Building information modeling ‘vital’ to sheet metal industry

BIM departments a necessity for contractors to respond to demand increases

FAIRFAX, Va. – Building information modeling (BIM) has been around for two decades, but the surge in three-dimensional BIM only began to filter into the market a few years ago. Today, many major projects require hired contractors to have a BIM department, no matter the size. While some are still reluctant to incorporate BIM into their companies, the reasons for not including it are becoming increasingly more difficult for the industry to accept.

Three-dimensional BIM allows detailers to design systems like HVAC duct and examine the design from multiple angles. Because of the three-dimensional aspect, detailers can see problems as they arise on the screen instead of on the job site once the duct is fabricated and ready for installation.

Michael Keane, director of building information modeling technologies for the International Training Institute, the education arm of the unionized sheet metal and air conditioning industry, is a second-generation sheet metal worker. He’s watched the union change with the times, and today, it’s a much different union than the one his father joined.

“My father thought labor unions represent the physical labor, working with your hands. It’s not the same world,” Keane said. “We left the age of technology and now we’re in the information age.”

“It’s vitally important to the health of every local union membership to have BIM personnel, from the members to the contractors to the JATCs to everyone involved,” said James Shoulders, executive administrator of the ITI. “That’s why we spend time and energy on it. That’s why we feel it’s important to train in. That’s why we’ve invested so much into the training at ITI. It’s part of our world.”

Joe Alcayaga, of Napa, Calif., and Dan Beyersdorf, of Saginaw, Mich., work for companies with up-and-coming BIM departments. Because they each use the ITI’s proprietary Benchmark software, which is given to the detailer upon training and certification, the company didn’t have to pay thousands of dollars for software, making it easier to incorporate BIM into the services they already offered.

In Michigan, more than half the jobs are requiring BIM coordination.

“The companies that don’t have it are finding they’re way behind,” said Beyersdorf, project coordinator and detailer at U.S. Sheet Metal. “They’re realizing maybe this will turn into something. On any big job, I expect to see it required now.”

Northern California is seeing an upward shift in BIM popularity as well.

“A lot of bid requirements include BIM,” said Alcayaga, detailer at Bell Products, Inc. “If you don’t have it, you won’t be able to bid. They want all the coordination done before they get out to the field. It’s definitely out there and on everybody’s minds after seeing what it’s capable of.”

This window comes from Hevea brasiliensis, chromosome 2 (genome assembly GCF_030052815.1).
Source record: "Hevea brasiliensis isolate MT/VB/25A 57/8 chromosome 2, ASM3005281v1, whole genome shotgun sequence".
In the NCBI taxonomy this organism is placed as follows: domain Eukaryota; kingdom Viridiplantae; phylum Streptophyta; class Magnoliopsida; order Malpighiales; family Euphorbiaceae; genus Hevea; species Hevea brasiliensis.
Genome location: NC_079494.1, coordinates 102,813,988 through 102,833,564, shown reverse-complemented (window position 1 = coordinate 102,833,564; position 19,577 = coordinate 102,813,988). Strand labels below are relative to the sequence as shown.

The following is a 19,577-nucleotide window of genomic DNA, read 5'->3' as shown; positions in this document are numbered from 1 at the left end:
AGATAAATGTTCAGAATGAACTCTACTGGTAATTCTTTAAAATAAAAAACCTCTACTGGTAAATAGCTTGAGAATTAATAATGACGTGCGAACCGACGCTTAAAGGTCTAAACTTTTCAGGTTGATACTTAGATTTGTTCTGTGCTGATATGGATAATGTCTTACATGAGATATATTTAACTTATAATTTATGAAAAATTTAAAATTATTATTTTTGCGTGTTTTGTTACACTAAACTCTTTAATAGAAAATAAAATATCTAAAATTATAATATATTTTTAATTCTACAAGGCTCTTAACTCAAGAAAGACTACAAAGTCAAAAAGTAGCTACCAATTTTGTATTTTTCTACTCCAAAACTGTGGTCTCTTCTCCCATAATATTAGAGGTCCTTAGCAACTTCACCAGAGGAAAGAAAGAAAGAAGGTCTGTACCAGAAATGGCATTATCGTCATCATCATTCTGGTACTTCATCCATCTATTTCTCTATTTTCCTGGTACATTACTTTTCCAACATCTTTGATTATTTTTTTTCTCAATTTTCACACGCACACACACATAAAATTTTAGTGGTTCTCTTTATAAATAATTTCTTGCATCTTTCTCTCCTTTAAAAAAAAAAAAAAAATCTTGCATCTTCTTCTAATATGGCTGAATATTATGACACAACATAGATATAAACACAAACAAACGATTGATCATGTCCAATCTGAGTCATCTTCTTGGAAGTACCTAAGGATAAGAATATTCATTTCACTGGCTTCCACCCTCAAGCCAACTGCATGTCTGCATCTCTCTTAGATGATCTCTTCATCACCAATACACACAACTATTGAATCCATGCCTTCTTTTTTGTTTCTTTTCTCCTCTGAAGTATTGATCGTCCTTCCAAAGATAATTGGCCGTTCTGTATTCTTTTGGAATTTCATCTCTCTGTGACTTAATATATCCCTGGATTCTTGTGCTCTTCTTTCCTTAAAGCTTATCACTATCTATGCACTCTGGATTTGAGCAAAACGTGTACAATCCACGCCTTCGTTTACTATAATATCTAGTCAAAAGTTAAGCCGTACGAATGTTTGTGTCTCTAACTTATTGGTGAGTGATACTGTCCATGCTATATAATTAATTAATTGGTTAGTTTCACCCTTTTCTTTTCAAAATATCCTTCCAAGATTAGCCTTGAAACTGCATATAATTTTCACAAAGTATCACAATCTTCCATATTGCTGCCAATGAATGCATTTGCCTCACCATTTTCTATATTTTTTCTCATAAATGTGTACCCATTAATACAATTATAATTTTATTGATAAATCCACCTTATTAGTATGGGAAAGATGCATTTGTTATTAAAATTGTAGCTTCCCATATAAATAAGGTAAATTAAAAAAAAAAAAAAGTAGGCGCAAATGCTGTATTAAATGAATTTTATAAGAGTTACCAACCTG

These are only two examples of contractors across the nation finding the demand for BIM increasing in their hometowns. Union contractors can keep up with demand and create a BIM department easily as sheet metal workers trained in Benchmark receive the software once they’ve passed their certification exam. No matter the BIM software, detailers certified on the Benchmark software are able to navigate other commercial BIM programs easily. For the contractor, the investment is low and the benefits are high.

“It’s old dogs, new tricks,” Keane said. “Contractors are naturally afraid. As soon as they find they can make money doing this, they’re convinced.”

Leaders at U.S. Sheet Metal and Bell Products, Inc. were convinced and created small BIM departments that are kept busy by the amount of projects requiring their services.

“All they need to do is buy a computer with AutoCAD on it,” Beyersdorf said. “Everything else is included.”

“It ties into every aspect of our trade, whether you’re a brand new apprentice on the job or a seasoned journeyman who’s been doing it for 30 years. It’s going to affect you,” Shoulders said. “Ready or not, here it comes.”

More than 15,000 apprentices are registered at training facilities in the United States and Canada. ITI is jointly sponsored by Sheet Metal Worker’s International Association (SMWIA) and the Sheet Metal and Air Conditioning Contractors’ National Association (SMACNA). ITI supports apprenticeship and advanced career training for union workers in the sheet metal industry throughout the United States and Canada. Located in Alexandria, Va., ITI produces a standardized sheet metal curriculum supported by a wide variety of training materials free of charge to sheet metal apprentices and journeymen.

For more information about ITI, visit or call 703-739-7200.

AutoCAD, Bell Products Inc., Dan Beyersdorf, International Training Institute, Joe Alcayaga, Michael Keane, U.S. Sheet Metal
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